It has been *just* REed (hardware-side), you'll have to wait for an open source CUDA.

                          OpenCL is meant to be portable, why would we implement CUDA for AMD?
                          lets hope phoronix can tell us more about the open source cuda in the future. i'm a big fan of opencl, but the main reason cuda would be great for amd is because of the cuda programs that already exist. opencl seems a little less polished and has less programs. also, people could then do physx with amd. i know linux probably won't benefit much from that but windows could probably learn from the open source nvidia drivers.

                          Comment


                          • #14
                            Originally posted by MPF View Post
                            It has been *just* REed (hardware-side), you'll have to wait for an open source CUDA.

                            OpenCL is meant to be portable, why would we implement CUDA for AMD?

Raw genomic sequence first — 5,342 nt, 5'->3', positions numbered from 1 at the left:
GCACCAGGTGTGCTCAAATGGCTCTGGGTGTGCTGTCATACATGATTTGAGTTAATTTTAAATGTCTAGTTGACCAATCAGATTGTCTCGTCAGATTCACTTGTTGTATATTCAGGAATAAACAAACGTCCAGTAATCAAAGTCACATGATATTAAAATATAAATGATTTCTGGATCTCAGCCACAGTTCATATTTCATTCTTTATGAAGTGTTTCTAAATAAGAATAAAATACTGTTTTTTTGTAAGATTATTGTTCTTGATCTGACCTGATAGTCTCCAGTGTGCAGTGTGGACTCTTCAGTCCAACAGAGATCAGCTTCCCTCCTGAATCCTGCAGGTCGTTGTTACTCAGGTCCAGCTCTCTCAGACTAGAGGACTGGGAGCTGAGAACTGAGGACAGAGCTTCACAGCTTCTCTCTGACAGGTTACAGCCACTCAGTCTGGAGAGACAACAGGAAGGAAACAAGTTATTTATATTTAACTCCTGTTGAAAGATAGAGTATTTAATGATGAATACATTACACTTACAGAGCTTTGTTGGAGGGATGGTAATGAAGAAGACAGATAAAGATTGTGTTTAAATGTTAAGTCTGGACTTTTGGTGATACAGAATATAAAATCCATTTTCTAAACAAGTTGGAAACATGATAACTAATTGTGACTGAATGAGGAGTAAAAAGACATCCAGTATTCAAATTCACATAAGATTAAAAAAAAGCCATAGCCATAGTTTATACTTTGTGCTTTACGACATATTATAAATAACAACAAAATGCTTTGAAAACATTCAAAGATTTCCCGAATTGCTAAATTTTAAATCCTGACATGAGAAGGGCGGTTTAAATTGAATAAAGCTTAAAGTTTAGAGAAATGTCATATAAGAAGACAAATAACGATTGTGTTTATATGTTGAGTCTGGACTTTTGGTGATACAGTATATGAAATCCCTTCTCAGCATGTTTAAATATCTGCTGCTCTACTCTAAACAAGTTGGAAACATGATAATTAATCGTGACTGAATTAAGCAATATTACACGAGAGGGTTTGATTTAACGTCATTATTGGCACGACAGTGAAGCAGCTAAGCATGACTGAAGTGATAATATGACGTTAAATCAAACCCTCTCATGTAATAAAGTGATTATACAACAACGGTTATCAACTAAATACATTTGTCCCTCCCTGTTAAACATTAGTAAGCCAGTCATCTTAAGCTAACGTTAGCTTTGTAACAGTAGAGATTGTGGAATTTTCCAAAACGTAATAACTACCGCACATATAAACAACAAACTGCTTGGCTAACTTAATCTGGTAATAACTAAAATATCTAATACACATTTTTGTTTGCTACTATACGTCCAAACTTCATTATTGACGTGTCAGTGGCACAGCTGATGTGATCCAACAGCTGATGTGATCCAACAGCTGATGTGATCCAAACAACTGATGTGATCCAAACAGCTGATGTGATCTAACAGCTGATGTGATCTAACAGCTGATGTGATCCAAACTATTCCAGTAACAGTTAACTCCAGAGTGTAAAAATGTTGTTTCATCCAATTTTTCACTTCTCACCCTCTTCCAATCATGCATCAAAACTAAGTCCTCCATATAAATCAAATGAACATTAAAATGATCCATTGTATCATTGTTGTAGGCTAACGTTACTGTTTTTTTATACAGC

make sure to wait until Nvidia release their ARM gfx driver's into the mobile market though, i suspect some of this RE will come in handy over there too if its code is not made to public and wide spread before then, so they have a reason and time to patch/block it before a first mass ARM Nvidia driver release then perhaps making everyone's RE effort even more useful.

                            BTW what was REed , did they do the closed microcode loading, that could be fun, loading a few of your own enhanced CPU like opcodes into the thing LOL

                            Comment


                            • #15
                              Originally posted by popper View Post
                              make sure to wait until Nvidia release their ARM gfx driver's into the mobile market though, i suspect some of this RE will come in handy over there too if its code is not made to public and wide spread before then, so they have a reason and time to patch/block it before a first mass ARM Nvidia driver release then perhaps making everyone's RE effort even more useful.

                              BTW what was REed , did they do the closed microcode loading, that could be fun, loading a few of your own enhanced CPU like opcodes into the thing LOL
                              Nvidia doesn't care about us REing, really. We know how to compile a CUDA program and execute it on the hardware, that's all I can tell (I haven't worked on the GPGPU side yet).